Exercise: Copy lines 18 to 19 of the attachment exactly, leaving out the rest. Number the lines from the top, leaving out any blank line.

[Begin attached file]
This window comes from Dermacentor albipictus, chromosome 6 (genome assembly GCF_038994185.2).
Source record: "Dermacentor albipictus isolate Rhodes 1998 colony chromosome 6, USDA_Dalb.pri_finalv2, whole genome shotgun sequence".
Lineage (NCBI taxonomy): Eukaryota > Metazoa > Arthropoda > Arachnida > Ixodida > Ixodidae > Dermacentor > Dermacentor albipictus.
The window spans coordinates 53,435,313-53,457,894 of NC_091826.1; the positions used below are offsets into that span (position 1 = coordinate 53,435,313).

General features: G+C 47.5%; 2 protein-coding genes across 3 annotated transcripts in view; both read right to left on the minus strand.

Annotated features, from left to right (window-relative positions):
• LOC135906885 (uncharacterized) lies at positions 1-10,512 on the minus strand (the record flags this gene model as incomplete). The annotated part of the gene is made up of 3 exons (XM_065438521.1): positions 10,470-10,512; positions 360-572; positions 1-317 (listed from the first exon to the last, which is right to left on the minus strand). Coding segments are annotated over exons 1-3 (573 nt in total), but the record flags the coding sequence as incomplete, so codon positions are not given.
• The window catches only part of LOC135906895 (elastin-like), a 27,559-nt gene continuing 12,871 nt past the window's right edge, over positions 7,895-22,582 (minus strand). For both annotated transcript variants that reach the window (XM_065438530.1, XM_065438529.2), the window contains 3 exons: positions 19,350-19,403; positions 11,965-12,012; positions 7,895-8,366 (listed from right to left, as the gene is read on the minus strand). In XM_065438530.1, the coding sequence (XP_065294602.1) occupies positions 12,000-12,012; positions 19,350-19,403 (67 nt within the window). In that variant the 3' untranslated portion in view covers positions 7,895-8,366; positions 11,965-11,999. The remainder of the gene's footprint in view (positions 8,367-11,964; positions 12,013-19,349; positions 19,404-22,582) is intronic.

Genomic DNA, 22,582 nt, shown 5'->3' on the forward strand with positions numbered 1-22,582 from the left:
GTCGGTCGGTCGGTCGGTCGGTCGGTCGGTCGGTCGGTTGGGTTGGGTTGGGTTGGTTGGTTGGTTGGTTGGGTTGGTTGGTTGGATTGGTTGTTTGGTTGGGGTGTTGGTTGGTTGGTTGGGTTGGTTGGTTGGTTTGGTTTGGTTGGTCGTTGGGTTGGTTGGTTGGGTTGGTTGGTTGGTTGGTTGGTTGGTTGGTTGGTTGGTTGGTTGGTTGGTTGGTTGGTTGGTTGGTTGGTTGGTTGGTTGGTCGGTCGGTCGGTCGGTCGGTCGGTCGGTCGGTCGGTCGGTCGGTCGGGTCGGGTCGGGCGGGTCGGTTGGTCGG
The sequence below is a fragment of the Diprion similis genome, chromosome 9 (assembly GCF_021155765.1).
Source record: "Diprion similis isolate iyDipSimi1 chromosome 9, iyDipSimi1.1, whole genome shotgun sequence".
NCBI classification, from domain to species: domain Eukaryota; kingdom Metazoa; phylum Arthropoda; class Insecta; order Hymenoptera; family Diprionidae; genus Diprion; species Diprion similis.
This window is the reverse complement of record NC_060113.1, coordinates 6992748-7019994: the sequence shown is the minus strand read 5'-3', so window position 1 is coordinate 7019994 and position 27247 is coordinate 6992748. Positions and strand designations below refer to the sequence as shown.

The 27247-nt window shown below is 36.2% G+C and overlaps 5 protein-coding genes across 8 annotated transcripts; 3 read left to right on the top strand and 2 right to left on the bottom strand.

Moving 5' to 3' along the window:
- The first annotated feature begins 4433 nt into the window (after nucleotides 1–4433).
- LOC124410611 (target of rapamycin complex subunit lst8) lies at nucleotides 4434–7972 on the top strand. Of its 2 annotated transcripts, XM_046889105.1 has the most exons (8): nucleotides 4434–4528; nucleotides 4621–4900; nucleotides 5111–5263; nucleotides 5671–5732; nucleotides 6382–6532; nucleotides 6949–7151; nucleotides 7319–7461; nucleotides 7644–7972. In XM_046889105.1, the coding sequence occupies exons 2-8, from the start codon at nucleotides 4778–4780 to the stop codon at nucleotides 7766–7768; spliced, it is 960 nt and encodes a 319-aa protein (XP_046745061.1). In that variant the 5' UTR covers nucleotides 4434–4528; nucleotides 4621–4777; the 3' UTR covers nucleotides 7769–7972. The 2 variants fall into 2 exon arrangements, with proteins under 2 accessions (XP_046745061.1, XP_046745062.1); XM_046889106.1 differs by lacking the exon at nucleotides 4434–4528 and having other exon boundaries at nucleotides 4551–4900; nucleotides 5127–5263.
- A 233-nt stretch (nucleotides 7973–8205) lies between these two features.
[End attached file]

- LOC124410611 (target of rapamycin complex subunit lst8) lies at nucleotides 4434–7972 on the top strand. Of its 2 annotated transcripts, XM_046889105.1 has the most exons (8): nucleotides 4434–4528; nucleotides 4621–4900; nucleotides 5111–5263; nucleotides 5671–5732; nucleotides 6382–6532; nucleotides 6949–7151; nucleotides 7319–7461; nucleotides 7644–7972. In XM_046889105.1, the coding sequence occupies exons 2-8, from the start codon at nucleotides 4778–4780 to the stop codon at nucleotides 7766–7768; spliced, it is 960 nt and encodes a 319-aa protein (XP_046745061.1). In that variant the 5' UTR covers nucleotides 4434–4528; nucleotides 4621–4777; the 3' UTR covers nucleotides 7769–7972. The 2 variants fall into 2 exon arrangements, with proteins under 2 accessions (XP_046745061.1, XP_046745062.1); XM_046889106.1 differs by lacking the exon at nucleotides 4434–4528 and having other exon boundaries at nucleotides 4551–4900; nucleotides 5127–5263.
- A 233-nt stretch (nucleotides 7973–8205) lies between these two features.